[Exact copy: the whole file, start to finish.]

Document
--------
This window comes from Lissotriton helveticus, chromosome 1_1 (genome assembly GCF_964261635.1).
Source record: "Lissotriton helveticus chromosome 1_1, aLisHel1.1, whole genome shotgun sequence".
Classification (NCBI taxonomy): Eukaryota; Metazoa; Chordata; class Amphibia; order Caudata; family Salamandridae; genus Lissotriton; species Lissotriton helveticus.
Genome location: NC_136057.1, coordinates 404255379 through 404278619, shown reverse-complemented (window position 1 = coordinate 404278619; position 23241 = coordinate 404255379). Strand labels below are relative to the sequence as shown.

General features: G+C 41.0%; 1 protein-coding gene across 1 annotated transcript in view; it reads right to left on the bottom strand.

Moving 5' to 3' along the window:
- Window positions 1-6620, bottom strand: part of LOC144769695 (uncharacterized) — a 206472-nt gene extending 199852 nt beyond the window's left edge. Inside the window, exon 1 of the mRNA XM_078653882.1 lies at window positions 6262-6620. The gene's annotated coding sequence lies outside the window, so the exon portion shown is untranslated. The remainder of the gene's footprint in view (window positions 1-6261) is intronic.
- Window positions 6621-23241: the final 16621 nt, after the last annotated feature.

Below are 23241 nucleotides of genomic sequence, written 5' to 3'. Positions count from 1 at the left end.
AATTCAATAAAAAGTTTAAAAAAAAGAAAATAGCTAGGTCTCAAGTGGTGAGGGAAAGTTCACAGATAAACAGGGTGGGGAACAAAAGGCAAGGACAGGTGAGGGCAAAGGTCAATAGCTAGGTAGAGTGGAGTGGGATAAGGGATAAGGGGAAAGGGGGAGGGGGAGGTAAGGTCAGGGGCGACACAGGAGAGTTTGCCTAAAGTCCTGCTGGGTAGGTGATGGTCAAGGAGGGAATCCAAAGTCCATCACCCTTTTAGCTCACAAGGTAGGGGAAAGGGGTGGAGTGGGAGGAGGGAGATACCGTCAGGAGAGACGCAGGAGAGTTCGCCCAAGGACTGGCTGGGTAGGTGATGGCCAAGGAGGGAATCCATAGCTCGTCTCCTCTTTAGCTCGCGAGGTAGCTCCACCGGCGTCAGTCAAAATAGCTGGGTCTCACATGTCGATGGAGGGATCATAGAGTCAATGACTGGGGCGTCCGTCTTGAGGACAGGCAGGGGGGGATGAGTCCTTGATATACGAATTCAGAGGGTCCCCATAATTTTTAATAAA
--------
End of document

This window comes from Lissotriton helveticus, chromosome 1_1 (genome assembly GCF_964261635.1).
Source record: "Lissotriton helveticus chromosome 1_1, aLisHel1.1, whole genome shotgun sequence".
Classification (NCBI taxonomy): Eukaryota; Metazoa; Chordata; class Amphibia; order Caudata; family Salamandridae; genus Lissotriton; species Lissotriton helveticus.
Genome location: NC_136057.1, coordinates 404255379 through 404278619, shown reverse-complemented (window position 1 = coordinate 404278619; position 23241 = coordinate 404255379). Strand labels below are relative to the sequence as shown.

General features: G+C 41.0%; 1 protein-coding gene across 1 annotated transcript in view; it reads right to left on the bottom strand.

Moving 5' to 3' along the window:
- Window positions 1-6620, bottom strand: part of LOC144769695 (uncharacterized) — a 206472-nt gene extending 199852 nt beyond the window's left edge. Inside the window, exon 1 of the mRNA XM_078653882.1 lies at window positions 6262-6620. The gene's annotated coding sequence lies outside the window, so the exon portion shown is untranslated. The remainder of the gene's footprint in view (window positions 1-6261) is intronic.
- Window positions 6621-23241: the final 16621 nt, after the last annotated feature.

Below are 23241 nucleotides of genomic sequence, written 5' to 3'. Positions count from 1 at the left end.
AATTCAATAAAAAGTTTAAAAAAAAGAAAATAGCTAGGTCTCAAGTGGTGAGGGAAAGTTCACAGATAAACAGGGTGGGGAACAAAAGGCAAGGACAGGTGAGGGCAAAGGTCAATAGCTAGGTAGAGTGGAGTGGGATAAGGGATAAGGGGAAAGGGGGAGGGGGAGGTAAGGTCAGGGGCGACACAGGAGAGTTTGCCTAAAGTCCTGCTGGGTAGGTGATGGTCAAGGAGGGAATCCAAAGTCCATCACCCTTTTAGCTCACAAGGTAGGGGAAAGGGGTGGAGTGGGAGGAGGGAGATACCGTCAGGAGAGACGCAGGAGAGTTCGCCCAAGGACTGGCTGGGTAGGTGATGGCCAAGGAGGGAATCCATAGCTCGTCTCCTCTTTAGCTCGCGAGGTAGCTCCACCGGCGTCAGTCAAAATAGCTGGGTCTCACATGTCGATGGAGGGATCATAGAGTCAATGACTGGGGCGTCCGTCTTGAGGACAGGCAGGGGGGGATGAGTCCTTGATATACGAATTCAGAGGGTCCCCATAATTTTTAATAAA